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Accountable Care Organizations, Data Federation and CMS’ Updated Final Rule for the Medicare Shared Savings Program

CMS LogoCMS has published a final rule (http://federalregister.gov/a/2015-14005) focused on changes to the Medicare Shared Savings Program (MSSP) which impacts Accountable Care Organizations (ACO) significantly. There are a variety of interesting changes being made to the program. For this discussion I’m looking at CMS’ continual drive toward data use and integration as a basis for improving quality of care, gaining efficiency and cutting costs in health care. One way this drive is manifested in the new rule regards an ACO’s plans as related to “enabling technologies,” which is an umbrella term for leveraging electronic data.

As background, Subpart B (425.100 to 425.114) of the MSSP describes ACO eligibility requirements. Two of the changes in this section clearly underscore the importance of electronic data and data integration to the fundamental operation of an ACO. Specifically, looking at page 127, the following updates are being made to section 425.112(b)(4) (emphasis mine):

Therefore, we proposed to add a new requirement to the eligibility requirements under § 425.112(b)(4)(ii)(C) which would require an ACO to describe in its application how it will encourage and promote the use of enabling technologies for improving care coordination for beneficiaries. Such enabling technologies and services may include electronic health records and other health IT tools (such as population health management and data aggregation and analytic tools), telehealth services (including remote patient monitoring), health information exchange services, or other electronic tools to engage patients in their care.

It goes on to add:

Finally, we proposed to add a provision under § 425.112(b)(4)(ii)(E) to require that an ACO define and submit major milestones or performance targets it will use in each performance year to assess the progress of its ACO participants in implementing the elements required under § 425.112(b)(4). For instance, providers would be required to submit milestones and targets such as: projected dates for implementation of an electronic quality reporting infrastructure for participants;

It is clear from the first change that an ACO must have a documented plan in place for continually expanding its use of electronic data and providing data visibility and integration between itself and its beneficiaries and providers. This is a tall order. The number of different systems and data formats along with myriad reporting and analytic platforms makes a traditional integration approach tedious at best and a significant business risk at worst.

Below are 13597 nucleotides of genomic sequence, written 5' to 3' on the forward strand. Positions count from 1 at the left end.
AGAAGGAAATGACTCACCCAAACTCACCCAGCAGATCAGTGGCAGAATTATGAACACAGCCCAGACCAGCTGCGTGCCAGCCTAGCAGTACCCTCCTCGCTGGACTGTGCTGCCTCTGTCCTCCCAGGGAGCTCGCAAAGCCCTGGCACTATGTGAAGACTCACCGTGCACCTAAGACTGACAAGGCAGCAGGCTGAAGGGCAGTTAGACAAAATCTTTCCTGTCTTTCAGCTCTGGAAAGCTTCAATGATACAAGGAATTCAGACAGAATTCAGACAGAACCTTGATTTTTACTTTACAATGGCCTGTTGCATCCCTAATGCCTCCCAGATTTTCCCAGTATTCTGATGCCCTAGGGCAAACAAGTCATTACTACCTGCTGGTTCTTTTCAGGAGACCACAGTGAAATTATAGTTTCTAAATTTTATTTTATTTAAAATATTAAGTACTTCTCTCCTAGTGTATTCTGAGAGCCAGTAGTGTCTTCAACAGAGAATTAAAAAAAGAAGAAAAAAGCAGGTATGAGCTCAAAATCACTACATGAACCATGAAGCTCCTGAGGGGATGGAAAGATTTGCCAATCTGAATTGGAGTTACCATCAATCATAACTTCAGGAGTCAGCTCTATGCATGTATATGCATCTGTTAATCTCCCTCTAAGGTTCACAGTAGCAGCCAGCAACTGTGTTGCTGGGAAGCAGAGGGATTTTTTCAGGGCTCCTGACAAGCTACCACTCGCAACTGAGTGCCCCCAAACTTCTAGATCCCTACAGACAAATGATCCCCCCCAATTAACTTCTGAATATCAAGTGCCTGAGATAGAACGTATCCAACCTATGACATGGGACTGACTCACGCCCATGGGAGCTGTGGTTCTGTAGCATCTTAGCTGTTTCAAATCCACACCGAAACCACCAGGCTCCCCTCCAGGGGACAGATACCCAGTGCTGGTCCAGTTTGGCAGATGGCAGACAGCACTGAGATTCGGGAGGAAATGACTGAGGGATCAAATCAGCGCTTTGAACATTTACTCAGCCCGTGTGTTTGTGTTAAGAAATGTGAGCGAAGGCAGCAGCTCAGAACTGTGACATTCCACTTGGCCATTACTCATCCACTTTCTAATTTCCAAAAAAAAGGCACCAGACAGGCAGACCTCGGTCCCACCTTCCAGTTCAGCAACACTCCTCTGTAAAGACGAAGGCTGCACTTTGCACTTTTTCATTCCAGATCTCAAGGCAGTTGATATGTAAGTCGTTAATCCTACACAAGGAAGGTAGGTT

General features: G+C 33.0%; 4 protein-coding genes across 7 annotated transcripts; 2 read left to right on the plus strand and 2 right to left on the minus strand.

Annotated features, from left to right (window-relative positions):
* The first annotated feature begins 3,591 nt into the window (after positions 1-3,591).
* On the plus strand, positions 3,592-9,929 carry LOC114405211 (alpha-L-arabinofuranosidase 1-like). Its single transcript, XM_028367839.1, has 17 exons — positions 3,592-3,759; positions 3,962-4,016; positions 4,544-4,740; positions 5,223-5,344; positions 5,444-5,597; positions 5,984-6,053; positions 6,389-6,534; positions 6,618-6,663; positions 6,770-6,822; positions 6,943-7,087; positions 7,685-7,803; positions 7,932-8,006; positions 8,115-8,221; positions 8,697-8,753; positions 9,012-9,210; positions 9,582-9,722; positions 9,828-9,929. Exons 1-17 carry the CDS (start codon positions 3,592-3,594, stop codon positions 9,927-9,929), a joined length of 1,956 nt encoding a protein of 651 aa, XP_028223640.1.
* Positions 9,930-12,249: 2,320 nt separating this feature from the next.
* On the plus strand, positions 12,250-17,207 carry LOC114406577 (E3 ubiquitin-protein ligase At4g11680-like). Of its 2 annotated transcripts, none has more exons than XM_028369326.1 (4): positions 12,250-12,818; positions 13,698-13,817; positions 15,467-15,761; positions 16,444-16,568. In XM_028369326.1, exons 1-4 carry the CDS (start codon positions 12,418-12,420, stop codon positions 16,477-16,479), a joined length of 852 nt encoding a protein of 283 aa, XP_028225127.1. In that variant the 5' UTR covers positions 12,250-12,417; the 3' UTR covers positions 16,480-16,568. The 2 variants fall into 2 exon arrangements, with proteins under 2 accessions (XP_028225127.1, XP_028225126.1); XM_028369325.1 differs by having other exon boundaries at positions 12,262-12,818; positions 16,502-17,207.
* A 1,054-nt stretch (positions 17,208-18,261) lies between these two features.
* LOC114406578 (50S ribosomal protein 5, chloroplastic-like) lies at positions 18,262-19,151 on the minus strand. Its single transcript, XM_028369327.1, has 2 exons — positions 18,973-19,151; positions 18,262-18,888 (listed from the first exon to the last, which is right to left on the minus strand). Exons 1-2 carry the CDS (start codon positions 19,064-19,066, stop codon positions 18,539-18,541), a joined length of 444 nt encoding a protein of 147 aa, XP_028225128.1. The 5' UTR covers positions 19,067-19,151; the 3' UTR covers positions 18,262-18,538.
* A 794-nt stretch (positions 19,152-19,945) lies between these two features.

The second change, keeping CMS apprised of the progress of data-centric projects, is clearly intended to keep the attention on these data publishing and integration projects. It won’t be enough to have a well-articulated plan, the ACO must be able to demonstrate progress on a regular basis.

In order to meaningfully benefit from enabling technologies, the data which ACOs need to ingest, digest, report and analyze clearly meets the common definition of big data. There is already a large volume of information, now as patient monitoring becomes more prevalent the information velocity will grow exponentially and there is certainly a large amount of variability in the data, for example structured claim data versus unstructured physician notes.

ACOs will benefit greatly by leveraging newer data processing, management, federation and analytic techniques. CMS’ updates to the Medicare Shared Savings Program provide a significant jolt to lead these organizations into exploring new options and accelerate their data integration and analytic abilities.

My suggestion for ACOs looking to meet these new requirements would be to apply NoSQL approaches in meeting an important business objective tied to “enabling technology” as described by CMS. These tools and platforms are built for agility, delivering value quickly and then broadening the solution over time. This works well in an age where new data sources appear on a regular basis.

As I’ve mentioned before, graph databases, semantic technology, document stores and other NoSQL platforms provide significant information flexibility that fits well with integrating health care data. The goal is not to replace systems, rather it is to augment the environment with tools that accelerate external data ingestion and overall data federation with the goal of making timely and accurate information visible to beneficiaries, providers and your own organization.

Partnering with a firm knowledgeable in the NoSQL space is an effective way to quickly get an environment up and running for a Proof Of Concept (POC) and, more importantly, arriving at a Proof Of Business Benefit (POBB). In this case the benefit an ACO should seek will allow it to address the needs of its beneficiaries and provider network while highlighting to CMS the company’s ability to effectively leverage an expanding data set.

If you are interested in talking about how various NoSQL platforms may be leveraged in your environment I would welcome hearing from you.

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